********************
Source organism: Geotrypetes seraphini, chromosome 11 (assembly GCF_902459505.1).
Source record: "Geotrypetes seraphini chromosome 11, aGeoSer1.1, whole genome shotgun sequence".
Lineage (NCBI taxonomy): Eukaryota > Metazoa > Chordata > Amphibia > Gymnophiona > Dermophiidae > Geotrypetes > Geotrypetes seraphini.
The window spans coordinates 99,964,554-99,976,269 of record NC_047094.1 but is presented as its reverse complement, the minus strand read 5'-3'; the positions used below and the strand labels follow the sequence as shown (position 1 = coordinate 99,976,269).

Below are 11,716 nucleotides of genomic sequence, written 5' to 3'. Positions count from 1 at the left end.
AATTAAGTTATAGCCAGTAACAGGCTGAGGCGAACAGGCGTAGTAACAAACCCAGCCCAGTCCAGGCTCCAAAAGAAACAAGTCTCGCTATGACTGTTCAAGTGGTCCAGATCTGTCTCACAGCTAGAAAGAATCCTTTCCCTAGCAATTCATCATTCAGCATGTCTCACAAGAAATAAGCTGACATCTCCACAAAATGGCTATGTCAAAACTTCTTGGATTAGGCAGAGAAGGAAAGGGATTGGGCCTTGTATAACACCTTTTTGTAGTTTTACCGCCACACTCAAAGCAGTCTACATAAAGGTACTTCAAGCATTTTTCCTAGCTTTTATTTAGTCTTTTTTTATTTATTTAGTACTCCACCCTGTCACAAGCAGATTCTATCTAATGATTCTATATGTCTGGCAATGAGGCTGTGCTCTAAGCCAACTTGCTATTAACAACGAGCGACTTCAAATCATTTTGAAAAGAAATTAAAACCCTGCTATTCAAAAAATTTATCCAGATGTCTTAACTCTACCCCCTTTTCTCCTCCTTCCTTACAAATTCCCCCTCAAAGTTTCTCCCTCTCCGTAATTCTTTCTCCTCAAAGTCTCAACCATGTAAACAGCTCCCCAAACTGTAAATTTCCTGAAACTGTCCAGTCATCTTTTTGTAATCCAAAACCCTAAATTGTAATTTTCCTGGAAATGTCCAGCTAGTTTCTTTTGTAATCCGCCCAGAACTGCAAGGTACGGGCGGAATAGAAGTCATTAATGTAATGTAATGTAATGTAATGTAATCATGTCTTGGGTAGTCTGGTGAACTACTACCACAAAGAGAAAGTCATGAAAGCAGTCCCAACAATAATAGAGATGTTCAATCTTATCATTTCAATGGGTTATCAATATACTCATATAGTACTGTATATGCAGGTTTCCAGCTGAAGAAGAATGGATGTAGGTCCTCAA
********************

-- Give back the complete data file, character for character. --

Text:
Source organism: Geotrypetes seraphini, chromosome 11 (assembly GCF_902459505.1).
Source record: "Geotrypetes seraphini chromosome 11, aGeoSer1.1, whole genome shotgun sequence".
Lineage (NCBI taxonomy): Eukaryota > Metazoa > Chordata > Amphibia > Gymnophiona > Dermophiidae > Geotrypetes > Geotrypetes seraphini.
The window spans coordinates 99,964,554-99,976,269 of record NC_047094.1 but is presented as its reverse complement, the minus strand read 5'-3'; the positions used below and the strand labels follow the sequence as shown (position 1 = coordinate 99,976,269).

Below are 11,716 nucleotides of genomic sequence, written 5' to 3'. Positions count from 1 at the left end.
AATTAAGTTATAGCCAGTAACAGGCTGAGGCGAACAGGCGTAGTAACAAACCCAGCCCAGTCCAGGCTCCAAAAGAAACAAGTCTCGCTATGACTGTTCAAGTGGTCCAGATCTGTCTCACAGCTAGAAAGAATCCTTTCCCTAGCAATTCATCATTCAGCATGTCTCACAAGAAATAAGCTGACATCTCCACAAAATGGCTATGTCAAAACTTCTTGGATTAGGCAGAGAAGGAAAGGGATTGGGCCTTGTATAACACCTTTTTGTAGTTTTACCGCCACACTCAAAGCAGTCTACATAAAGGTACTTCAAGCATTTTTCCTAGCTTTTATTTAGTCTTTTTTTATTTATTTAGTACTCCACCCTGTCACAAGCAGATTCTATCTAATGATTCTATATGTCTGGCAATGAGGCTGTGCTCTAAGCCAACTTGCTATTAACAACGAGCGACTTCAAATCATTTTGAAAAGAAATTAAAACCCTGCTATTCAAAAAATTTATCCAGATGTCTTAACTCTACCCCCTTTTCTCCTCCTTCCTTACAAATTCCCCCTCAAAGTTTCTCCCTCTCCGTAATTCTTTCTCCTCAAAGTCTCAACCATGTAAACAGCTCCCCAAACTGTAAATTTCCTGAAACTGTCCAGTCATCTTTTTGTAATCCAAAACCCTAAATTGTAATTTTCCTGGAAATGTCCAGCTAGTTTCTTTTGTAATCCGCCCAGAACTGCAAGGTACGGGCGGAATAGAAGTCATTAATGTAATGTAATGTAATGTAATGTAATCATGTCTTGGGTAGTCTGGTGAACTACTACCACAAAGAGAAAGTCATGAAAGCAGTCCCAACAATAATAGAGATGTTCAATCTTATCATTTCAATGGGTTATCAATATACTCATATAGTACTGTATATGCAGGTTTCCAGCTGAAGAAGAATGGATGTAGGTCCTCAA